I am nursing the wounds of being an unwilling bachelor this week. The girlfriend is off on an excursion back east, which would explain why I am up at this ungodly hour, fully dressed and almost coherent despite the sun barely peeking over the Rincon Mountains.
The back yard has become the early morning roost of choice for a noisy coffee klatsch of house finches. It took several mornings of lying in bed half-awake to sort through the offset cascade of calls before I was able to extract a single identifiable phrase. They seem to start their songs a half-second apart, resulting in a rippling sound that is more like a maniacal giggle echoing through a canyon than the benign twittering of a couple dozen five-inch birds. It was kinda disturbing until I figured it out.
Once the sun comes up, the gaggle disperses somewhat and the individual songs come through more clearly, now joined by the three descending notes of the verdins and the occasional squawk of a Gila woodpecker. The thrashers keep to a more civilized schedule than these smaller birds, waiting until later in the morning to start knocking their beaks through the dust in search of breakfast. They neatly lopped off the first sweet peas to sprout in my garden a few weeks back, but have so far ignored the second batch of vines, as well as the three tiny tomatoes warily peeking out from inside their cages.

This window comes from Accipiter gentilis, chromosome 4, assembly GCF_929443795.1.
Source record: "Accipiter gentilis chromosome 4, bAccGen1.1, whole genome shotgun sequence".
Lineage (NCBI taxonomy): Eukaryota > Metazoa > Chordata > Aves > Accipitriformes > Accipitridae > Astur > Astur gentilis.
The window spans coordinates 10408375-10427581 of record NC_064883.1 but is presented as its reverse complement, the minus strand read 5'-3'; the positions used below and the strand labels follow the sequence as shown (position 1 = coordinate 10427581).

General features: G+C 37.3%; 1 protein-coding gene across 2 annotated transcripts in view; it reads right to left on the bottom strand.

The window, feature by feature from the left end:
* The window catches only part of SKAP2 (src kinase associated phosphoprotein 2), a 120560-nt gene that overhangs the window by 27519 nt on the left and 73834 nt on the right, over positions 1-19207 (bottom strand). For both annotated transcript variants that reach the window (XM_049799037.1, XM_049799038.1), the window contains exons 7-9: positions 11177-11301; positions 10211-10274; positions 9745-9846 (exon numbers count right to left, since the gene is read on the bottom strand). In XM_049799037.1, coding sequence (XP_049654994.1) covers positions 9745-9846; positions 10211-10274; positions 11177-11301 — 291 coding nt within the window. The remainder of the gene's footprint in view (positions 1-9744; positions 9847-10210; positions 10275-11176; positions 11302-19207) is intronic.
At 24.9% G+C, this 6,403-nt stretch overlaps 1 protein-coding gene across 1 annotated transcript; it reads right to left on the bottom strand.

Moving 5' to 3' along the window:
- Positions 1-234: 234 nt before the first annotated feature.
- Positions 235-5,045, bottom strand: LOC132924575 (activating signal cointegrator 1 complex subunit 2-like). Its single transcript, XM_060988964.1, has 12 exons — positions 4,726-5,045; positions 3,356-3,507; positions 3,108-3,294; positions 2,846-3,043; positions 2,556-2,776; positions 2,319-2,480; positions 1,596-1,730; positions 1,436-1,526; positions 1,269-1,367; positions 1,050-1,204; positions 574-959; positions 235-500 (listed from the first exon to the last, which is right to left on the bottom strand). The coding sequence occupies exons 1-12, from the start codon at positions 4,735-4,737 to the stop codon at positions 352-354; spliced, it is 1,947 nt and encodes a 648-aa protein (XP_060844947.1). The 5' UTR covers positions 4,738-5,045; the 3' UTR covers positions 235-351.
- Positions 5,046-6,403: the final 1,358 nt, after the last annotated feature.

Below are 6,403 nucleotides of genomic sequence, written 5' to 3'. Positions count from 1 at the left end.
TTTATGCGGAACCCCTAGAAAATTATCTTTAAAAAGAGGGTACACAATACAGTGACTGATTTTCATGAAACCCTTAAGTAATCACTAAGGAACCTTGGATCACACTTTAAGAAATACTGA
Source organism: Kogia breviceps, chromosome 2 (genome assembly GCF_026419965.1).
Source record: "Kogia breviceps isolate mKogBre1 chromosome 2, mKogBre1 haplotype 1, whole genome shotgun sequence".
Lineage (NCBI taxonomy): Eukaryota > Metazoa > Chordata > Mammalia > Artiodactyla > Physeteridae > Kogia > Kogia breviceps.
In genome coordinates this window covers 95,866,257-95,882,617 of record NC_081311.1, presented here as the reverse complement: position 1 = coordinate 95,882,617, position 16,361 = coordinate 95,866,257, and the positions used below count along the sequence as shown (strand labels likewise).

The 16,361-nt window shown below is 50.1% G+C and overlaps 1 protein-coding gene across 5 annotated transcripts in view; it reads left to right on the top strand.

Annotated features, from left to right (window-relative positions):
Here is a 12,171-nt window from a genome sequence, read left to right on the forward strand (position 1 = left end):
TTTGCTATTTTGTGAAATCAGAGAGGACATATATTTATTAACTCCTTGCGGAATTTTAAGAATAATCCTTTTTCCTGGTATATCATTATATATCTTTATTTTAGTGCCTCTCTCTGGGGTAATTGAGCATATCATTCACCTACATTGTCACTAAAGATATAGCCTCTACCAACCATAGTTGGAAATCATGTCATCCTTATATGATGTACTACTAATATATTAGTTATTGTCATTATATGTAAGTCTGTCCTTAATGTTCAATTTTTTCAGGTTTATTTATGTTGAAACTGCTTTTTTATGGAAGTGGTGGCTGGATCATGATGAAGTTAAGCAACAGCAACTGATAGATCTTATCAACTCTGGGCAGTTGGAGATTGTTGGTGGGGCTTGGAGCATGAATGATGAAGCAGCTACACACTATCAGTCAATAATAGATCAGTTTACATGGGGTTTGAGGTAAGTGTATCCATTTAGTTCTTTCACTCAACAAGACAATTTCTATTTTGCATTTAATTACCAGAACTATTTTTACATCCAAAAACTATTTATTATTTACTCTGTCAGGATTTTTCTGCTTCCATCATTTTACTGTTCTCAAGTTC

Wildflowers are scarce in the yard this time around. A few globe mallows have straggled in on the edges, but only one has flowered. Every year about this time I remember that I forgot to scatter seeds in the fall, and make a mental note to do better next fall. Then the note promptly falls off the bulletin board in my brain and joins the collection of other reminders like fix the screen door and call your grandmother that are gathering dust under the fridge or whatever other large appliances I may be keeping in there.
Despite the lack of flowers, I am heartened by the apparent health of the two little volunteer mesquite trees in the front yard. The wretched, hateful acacia trees are at least showing signs of growth, meaning they will now be shading roughly nine square feet of dirt apiece, an improvement over their previous useless, hateful existences. Seriously. You can't get close to these trees. In fact, don't even look at them or think about them too hard when you're out there or you'll find yourself stuck in the little bastards.
The thrashers have started their whee-wheet calling, which is my signal that it's time to go to work.